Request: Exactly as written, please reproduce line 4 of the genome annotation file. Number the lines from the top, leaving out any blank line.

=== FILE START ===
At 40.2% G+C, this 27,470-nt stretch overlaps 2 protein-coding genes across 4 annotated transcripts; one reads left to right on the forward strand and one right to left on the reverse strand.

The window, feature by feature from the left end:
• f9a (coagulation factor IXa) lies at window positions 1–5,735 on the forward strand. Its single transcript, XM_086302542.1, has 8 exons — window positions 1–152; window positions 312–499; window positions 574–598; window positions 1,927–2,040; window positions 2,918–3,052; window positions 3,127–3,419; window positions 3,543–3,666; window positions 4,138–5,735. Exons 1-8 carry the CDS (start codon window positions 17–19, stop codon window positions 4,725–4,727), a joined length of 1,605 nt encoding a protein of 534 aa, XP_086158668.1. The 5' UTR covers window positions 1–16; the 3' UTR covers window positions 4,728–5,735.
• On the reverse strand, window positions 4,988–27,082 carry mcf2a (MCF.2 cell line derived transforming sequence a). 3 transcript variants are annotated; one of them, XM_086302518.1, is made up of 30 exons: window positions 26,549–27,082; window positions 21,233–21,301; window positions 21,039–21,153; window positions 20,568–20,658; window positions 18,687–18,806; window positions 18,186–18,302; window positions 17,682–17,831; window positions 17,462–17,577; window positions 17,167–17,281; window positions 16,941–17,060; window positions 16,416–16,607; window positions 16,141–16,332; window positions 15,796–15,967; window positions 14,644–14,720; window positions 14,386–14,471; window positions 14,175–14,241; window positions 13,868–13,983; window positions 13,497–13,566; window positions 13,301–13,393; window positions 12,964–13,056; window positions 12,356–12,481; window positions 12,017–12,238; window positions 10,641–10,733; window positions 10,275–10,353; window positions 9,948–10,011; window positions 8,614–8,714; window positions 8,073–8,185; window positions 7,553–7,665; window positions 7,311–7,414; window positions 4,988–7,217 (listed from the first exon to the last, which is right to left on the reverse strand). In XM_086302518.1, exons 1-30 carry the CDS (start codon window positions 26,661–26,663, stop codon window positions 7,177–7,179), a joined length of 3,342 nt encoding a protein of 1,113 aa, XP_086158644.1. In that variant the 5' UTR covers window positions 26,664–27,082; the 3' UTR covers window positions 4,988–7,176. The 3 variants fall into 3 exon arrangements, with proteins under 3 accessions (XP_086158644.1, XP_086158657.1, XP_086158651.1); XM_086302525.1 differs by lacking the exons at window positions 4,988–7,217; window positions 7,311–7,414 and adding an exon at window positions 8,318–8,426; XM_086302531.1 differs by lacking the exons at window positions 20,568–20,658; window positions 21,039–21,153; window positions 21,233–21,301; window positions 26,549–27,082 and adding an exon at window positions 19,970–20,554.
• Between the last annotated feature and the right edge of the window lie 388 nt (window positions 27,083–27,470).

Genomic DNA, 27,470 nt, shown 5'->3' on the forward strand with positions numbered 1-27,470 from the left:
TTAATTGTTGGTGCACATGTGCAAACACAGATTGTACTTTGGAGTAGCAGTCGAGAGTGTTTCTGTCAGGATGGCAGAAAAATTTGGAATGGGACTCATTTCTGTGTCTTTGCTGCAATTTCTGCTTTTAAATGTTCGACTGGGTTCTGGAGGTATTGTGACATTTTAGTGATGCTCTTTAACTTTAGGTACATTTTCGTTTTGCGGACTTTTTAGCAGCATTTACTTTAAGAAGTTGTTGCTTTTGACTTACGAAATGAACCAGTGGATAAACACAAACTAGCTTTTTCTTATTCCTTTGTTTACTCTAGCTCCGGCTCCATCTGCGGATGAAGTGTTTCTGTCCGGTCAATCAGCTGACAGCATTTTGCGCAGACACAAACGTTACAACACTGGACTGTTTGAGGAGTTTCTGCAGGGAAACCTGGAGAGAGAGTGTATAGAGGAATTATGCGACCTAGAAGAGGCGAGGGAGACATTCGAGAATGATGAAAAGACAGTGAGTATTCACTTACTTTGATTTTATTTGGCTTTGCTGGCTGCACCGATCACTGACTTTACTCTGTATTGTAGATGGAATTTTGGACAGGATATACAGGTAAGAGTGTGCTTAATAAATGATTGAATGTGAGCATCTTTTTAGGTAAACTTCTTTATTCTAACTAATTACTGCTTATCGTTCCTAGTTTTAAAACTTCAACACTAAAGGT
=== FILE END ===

• On the reverse strand, window positions 4,988–27,082 carry mcf2a (MCF.2 cell line derived transforming sequence a). 3 transcript variants are annotated; one of them, XM_086302518.1, is made up of 30 exons: window positions 26,549–27,082; window positions 21,233–21,301; window positions 21,039–21,153; window positions 20,568–20,658; window positions 18,687–18,806; window positions 18,186–18,302; window positions 17,682–17,831; window positions 17,462–17,577; window positions 17,167–17,281; window positions 16,941–17,060; window positions 16,416–16,607; window positions 16,141–16,332; window positions 15,796–15,967; window positions 14,644–14,720; window positions 14,386–14,471; window positions 14,175–14,241; window positions 13,868–13,983; window positions 13,497–13,566; window positions 13,301–13,393; window positions 12,964–13,056; window positions 12,356–12,481; window positions 12,017–12,238; window positions 10,641–10,733; window positions 10,275–10,353; window positions 9,948–10,011; window positions 8,614–8,714; window positions 8,073–8,185; window positions 7,553–7,665; window positions 7,311–7,414; window positions 4,988–7,217 (listed from the first exon to the last, which is right to left on the reverse strand). In XM_086302518.1, exons 1-30 carry the CDS (start codon window positions 26,661–26,663, stop codon window positions 7,177–7,179), a joined length of 3,342 nt encoding a protein of 1,113 aa, XP_086158644.1. In that variant the 5' UTR covers window positions 26,664–27,082; the 3' UTR covers window positions 4,988–7,176. The 3 variants fall into 3 exon arrangements, with proteins under 3 accessions (XP_086158644.1, XP_086158657.1, XP_086158651.1); XM_086302525.1 differs by lacking the exons at window positions 4,988–7,217; window positions 7,311–7,414 and adding an exon at window positions 8,318–8,426; XM_086302531.1 differs by lacking the exons at window positions 20,568–20,658; window positions 21,039–21,153; window positions 21,233–21,301; window positions 26,549–27,082 and adding an exon at window positions 19,970–20,554.